By Patrick Edmunds

“First impressions may be lasting.”  That was the phrase that Mrs. Erickson, my seventh grade English teacher, calmly used to greet her students on a first day of school more than 25 years ago.  It was her cerebral attempt to control a classroom of rambunctious pre-teens, not through threats or punishment, but by suggesting that the way we carry ourselves matters—and that we only get one shot to project a first impression onto others—others who will use it as a glimpse into our true character. While that profound wisdom was largely lost on me at the time, it has stuck with me and proven true in the many years since. But the reflection to follow is not about Mrs. Erickson. It is, however, about another English teacher:  Eileen Washburn—incumbent candidate for the Loveland Board of Education.

Before proceeding, I must admit that the apparent irony of sharing a “first” impression of someone who is already well known by this community is not lost on me. As the only candidate on the November 2nd ballot who will soon have fulfilled a full term of service on this board, Eileen has already been tested. Loveland voters have had four years to get to know her; four years to see her in action. But bear with me.

It’s not Eileen who’s new to the scene. It’s me. 

Having lived in this district for what feels like five minutes (5 months to be precise), I have come to realize the “sticky” nature of this city. Residents love it here. They are from here, and they stay here. Everyone seems to know everyone. To be clear, I love this about Loveland, and I hope this describes my relationship with this community one day.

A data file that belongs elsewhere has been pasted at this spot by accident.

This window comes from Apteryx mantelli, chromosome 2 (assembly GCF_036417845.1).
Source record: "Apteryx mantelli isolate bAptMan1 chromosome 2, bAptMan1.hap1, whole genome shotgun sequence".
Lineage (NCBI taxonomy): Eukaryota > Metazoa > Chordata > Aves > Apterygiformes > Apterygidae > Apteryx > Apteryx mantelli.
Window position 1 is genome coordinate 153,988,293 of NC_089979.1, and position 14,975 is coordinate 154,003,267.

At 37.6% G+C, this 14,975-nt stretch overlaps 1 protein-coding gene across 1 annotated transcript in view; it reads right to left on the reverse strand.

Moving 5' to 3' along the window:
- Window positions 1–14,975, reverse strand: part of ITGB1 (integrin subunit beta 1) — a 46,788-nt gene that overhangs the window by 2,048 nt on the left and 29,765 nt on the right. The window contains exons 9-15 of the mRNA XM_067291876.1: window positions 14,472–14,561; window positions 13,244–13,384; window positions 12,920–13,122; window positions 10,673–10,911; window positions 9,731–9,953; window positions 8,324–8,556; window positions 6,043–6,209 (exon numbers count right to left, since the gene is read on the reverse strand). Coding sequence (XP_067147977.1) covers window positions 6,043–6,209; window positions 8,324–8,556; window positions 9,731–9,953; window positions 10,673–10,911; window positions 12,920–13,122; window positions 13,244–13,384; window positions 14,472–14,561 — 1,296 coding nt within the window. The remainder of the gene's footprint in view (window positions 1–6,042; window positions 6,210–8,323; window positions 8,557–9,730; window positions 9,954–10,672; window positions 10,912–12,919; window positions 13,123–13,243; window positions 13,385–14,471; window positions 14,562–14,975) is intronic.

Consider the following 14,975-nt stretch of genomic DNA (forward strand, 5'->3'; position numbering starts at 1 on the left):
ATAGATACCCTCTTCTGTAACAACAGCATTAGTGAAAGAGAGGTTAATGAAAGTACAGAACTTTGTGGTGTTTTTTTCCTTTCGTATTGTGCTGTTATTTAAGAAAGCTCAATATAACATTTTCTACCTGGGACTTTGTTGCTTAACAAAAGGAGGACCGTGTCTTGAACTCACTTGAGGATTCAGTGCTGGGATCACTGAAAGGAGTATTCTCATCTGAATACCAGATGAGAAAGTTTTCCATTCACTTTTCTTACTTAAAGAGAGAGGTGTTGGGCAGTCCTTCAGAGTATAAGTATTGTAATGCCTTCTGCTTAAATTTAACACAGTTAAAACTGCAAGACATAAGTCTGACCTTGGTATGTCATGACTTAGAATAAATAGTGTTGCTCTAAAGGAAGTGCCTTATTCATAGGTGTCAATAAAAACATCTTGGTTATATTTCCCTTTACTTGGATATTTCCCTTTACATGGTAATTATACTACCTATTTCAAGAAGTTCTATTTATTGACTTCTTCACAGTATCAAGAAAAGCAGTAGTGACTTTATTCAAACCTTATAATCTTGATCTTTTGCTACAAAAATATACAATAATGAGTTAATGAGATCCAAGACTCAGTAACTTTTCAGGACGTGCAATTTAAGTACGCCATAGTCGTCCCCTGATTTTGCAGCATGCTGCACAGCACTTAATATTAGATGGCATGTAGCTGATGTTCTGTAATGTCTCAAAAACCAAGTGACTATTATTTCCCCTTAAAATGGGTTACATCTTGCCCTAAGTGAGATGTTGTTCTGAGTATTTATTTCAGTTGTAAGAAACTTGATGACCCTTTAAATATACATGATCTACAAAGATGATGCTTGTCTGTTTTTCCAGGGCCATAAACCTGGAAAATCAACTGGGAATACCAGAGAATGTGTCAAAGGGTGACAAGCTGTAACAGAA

But for now, I’m still unpacking boxes and figuring it all out. Given the timing of my arrival in Loveland with the impending election, my lens (and conscience) is clear. My perspective is still fresh and unclouded. I see this as a unique strength in assessing the current pool of candidates.

My family and I moved into the district knowing virtually no one in the Loveland community. We have no family here. We have no political connections here. We have no “levy baggage.” For that I am grateful. There is so much I don’t know yet about this district. But for the sake of this discussion, let me share what I do know.

I know that this school district was a primary reason my family chose Loveland as our new home.

I also know that we moved amid a global pandemic and a period of social and political discord unmatched in our nation’s recent history. We are dealing with hard stuff that will fill history books in years to follow. Despite this, we came here still full of hope. We believed that in Loveland, we could give our kids the absolute best opportunity for a premier public education and a bright future.